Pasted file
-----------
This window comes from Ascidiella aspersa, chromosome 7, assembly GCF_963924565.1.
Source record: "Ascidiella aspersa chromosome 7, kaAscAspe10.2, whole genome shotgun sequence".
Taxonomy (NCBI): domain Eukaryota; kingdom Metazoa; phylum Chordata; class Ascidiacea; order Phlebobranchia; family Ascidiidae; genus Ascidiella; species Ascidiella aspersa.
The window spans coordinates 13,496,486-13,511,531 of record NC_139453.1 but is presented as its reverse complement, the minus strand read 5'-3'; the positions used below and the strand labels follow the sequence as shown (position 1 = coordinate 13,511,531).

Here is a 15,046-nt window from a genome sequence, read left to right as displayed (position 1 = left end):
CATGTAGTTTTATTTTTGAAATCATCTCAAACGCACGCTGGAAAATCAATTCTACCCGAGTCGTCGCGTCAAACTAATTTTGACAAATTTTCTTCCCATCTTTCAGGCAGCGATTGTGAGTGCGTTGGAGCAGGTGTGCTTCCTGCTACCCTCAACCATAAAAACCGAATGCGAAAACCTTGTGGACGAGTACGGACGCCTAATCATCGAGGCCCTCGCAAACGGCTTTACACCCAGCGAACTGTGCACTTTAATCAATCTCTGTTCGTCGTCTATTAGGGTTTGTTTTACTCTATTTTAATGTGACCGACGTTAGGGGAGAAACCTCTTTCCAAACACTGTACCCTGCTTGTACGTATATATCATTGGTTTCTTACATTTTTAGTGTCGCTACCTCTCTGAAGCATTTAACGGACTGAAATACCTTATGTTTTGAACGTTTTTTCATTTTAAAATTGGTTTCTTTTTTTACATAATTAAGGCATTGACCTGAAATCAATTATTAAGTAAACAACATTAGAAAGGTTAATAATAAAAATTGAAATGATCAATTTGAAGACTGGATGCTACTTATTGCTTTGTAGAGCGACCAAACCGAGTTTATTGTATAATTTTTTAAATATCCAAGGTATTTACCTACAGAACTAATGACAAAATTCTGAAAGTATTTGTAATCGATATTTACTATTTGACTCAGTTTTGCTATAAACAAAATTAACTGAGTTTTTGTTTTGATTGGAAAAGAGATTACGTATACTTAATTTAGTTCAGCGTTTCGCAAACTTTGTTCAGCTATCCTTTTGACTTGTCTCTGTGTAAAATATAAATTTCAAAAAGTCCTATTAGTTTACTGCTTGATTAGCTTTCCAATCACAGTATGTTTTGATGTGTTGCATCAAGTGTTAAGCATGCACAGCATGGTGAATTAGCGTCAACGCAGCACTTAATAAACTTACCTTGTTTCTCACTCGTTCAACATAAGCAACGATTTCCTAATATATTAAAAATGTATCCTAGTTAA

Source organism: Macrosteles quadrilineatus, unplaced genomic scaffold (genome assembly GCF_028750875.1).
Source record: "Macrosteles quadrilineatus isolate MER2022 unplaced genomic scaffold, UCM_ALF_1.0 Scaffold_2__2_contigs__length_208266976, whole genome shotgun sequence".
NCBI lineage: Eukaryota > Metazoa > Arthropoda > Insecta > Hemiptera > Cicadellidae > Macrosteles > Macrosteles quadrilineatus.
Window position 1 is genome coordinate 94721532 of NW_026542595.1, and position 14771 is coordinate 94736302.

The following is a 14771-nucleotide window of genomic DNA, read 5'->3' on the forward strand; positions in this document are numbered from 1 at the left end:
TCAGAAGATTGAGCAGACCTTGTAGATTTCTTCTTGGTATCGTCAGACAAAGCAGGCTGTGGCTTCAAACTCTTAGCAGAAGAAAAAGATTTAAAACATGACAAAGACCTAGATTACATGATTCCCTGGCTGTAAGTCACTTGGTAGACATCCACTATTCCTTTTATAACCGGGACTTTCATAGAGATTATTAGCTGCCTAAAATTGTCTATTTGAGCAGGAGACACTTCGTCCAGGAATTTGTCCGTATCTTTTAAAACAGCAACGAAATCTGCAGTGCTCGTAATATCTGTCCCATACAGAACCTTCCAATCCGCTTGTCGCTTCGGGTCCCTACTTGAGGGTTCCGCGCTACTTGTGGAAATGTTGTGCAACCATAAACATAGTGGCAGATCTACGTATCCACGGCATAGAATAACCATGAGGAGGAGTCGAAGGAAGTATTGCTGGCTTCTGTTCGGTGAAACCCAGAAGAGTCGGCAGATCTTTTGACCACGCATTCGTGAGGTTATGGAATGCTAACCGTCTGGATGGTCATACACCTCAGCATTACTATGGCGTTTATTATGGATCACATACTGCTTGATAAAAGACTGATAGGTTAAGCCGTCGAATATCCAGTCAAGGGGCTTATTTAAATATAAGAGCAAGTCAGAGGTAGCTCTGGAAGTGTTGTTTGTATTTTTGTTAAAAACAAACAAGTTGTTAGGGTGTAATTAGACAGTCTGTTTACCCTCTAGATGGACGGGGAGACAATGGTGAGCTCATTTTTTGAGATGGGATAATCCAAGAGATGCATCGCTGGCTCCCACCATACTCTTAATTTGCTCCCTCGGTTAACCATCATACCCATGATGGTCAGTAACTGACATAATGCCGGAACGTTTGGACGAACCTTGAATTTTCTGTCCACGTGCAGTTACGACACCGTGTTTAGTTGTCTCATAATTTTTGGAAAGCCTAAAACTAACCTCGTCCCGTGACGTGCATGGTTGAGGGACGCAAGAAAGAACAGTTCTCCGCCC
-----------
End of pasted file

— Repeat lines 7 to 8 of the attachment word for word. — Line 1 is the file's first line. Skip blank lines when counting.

Source organism: Macrosteles quadrilineatus, unplaced genomic scaffold (genome assembly GCF_028750875.1).
Source record: "Macrosteles quadrilineatus isolate MER2022 unplaced genomic scaffold, UCM_ALF_1.0 Scaffold_2__2_contigs__length_208266976, whole genome shotgun sequence".